The show is hosted by Tracy Morgan. It premieres on October 7 on VH1.

Watch videos by all the honorees!

Cypress Hill

“Hummin’, comin’ atcha…” B Real and his buds Sen Dog and DJ Muggs put asses in gear and had dudes glancing over their shoulders when they busted out of L.A. in 1991 with a wildly aggressive debut. They were weed-smoking bangers who loved all sorts of funk. Sometimes rapping in Spanglish, sometimes letting their anger dominate, and always explaining their frustrations, they made tracks like “How I Could Just Kill a Man” sound like chilling reports from the ‘hood.

Slick Rick

A Brit raised in the Bronx, Slick Rick had MCs all around him during his teenage years. He’d bang beats on the school desks and freestyle through the afternoons. The borough was rap’s Mesopotamia, of course, and superhero Doug E Fresh help Rick get a leg up. Almost instantly the party people were constantly shouting one of his improvised refrains. Hip-hop, most assuredly, would be a lesser place without “La Di Da Di.” Turns out the MC had compelling way with a narrative, too, and “Children’s Story, from 1988′s The Great Adventures of Slick Rick is one of rap’s masterpieces.

De La Soul

If everyone’s zigging, maybe it’s best to zag. De La Soul’s 3 Feet High and Rising sounded like nothing hip-hop had heard before when the Long Island trio dropped it in 1989. Nothing. If rap had fashioned itself into a music that was perpetually hard, Trugoy the Dove, Posdnuos, and Pacemaster Mase came on like flower children. Indeed, with their iconoclastic debut declared hip-hop’s “daisy age” to be in full effect. Oddball samples, unusual flow, giddy subject matter – the guys brought a sense of frolic to the foreground, and it was utterly refreshing.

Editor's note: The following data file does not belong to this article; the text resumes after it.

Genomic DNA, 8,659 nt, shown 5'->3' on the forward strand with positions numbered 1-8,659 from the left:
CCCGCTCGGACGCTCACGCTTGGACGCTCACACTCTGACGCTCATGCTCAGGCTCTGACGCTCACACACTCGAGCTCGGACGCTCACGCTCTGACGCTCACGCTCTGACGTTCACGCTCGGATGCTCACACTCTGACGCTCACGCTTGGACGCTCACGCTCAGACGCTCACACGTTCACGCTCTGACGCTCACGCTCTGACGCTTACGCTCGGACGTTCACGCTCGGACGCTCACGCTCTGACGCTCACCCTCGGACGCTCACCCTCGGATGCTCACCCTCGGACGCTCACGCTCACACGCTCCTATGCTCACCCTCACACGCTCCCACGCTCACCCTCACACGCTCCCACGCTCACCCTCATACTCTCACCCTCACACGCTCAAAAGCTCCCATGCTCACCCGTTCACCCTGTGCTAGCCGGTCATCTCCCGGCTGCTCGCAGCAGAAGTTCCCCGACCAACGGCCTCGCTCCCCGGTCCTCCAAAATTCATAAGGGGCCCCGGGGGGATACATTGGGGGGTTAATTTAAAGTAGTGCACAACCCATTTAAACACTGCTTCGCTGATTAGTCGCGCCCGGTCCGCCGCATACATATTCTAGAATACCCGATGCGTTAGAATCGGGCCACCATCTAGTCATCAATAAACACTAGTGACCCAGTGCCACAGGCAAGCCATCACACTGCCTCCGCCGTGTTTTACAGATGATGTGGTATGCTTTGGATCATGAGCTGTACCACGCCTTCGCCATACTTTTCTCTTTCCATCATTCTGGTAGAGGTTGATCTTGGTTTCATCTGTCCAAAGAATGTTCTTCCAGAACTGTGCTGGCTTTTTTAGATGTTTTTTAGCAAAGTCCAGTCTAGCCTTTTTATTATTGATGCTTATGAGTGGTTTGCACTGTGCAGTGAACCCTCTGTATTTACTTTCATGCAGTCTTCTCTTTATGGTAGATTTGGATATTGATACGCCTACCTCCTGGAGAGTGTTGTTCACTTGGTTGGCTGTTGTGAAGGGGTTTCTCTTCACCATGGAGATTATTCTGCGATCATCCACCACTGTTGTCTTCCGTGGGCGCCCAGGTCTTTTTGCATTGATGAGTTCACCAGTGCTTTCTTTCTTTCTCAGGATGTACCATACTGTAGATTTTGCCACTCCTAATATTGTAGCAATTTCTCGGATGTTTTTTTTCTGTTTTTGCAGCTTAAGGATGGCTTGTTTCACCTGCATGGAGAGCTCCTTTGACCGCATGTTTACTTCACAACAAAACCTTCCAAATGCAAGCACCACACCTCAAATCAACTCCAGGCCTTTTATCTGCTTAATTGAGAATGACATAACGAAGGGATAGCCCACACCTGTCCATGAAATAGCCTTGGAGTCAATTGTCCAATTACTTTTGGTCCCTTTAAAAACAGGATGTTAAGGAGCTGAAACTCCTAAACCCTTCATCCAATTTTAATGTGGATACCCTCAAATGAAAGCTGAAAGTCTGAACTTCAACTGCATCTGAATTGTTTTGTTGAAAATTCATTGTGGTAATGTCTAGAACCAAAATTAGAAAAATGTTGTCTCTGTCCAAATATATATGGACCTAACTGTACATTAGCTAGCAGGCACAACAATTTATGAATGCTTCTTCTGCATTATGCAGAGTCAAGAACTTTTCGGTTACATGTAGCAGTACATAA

Naughty By Nature

They took a Jackson 5 sample, turned it inside out, layered some glib sex talk on top, and came up with one of hip hop’s catchiest tracks, 1991′s “O.P.P.” Three Jersey kids – Treach, Vinnie, and Kay Gee – knew how to make party music, no question. They came up under Queen Latifah, and in no time had New York bobbing its head to some dope beats. There was a tough side to the Naughty boys, but by the time they dropped “Hip Hop Hooray,” everyone knew they destined to celebrate, not intimidate.

Too $hort

“I met another girl/her name was Ann/all she wanted was to freak with a man/when i met Ann, I shook her hand/we ended up freaking by a garbage can.” Too $hort was just telling it like it was when stepped out of Oakland onto the national scene in 1987. He let everyone know he was born to mack, and his rhymes were filled with the action of dope fiends, sex freaks, and pimp problems. Radically stark, the music behind his performances was woozy and ominous. But something about it was addictive, and it remains so to this day.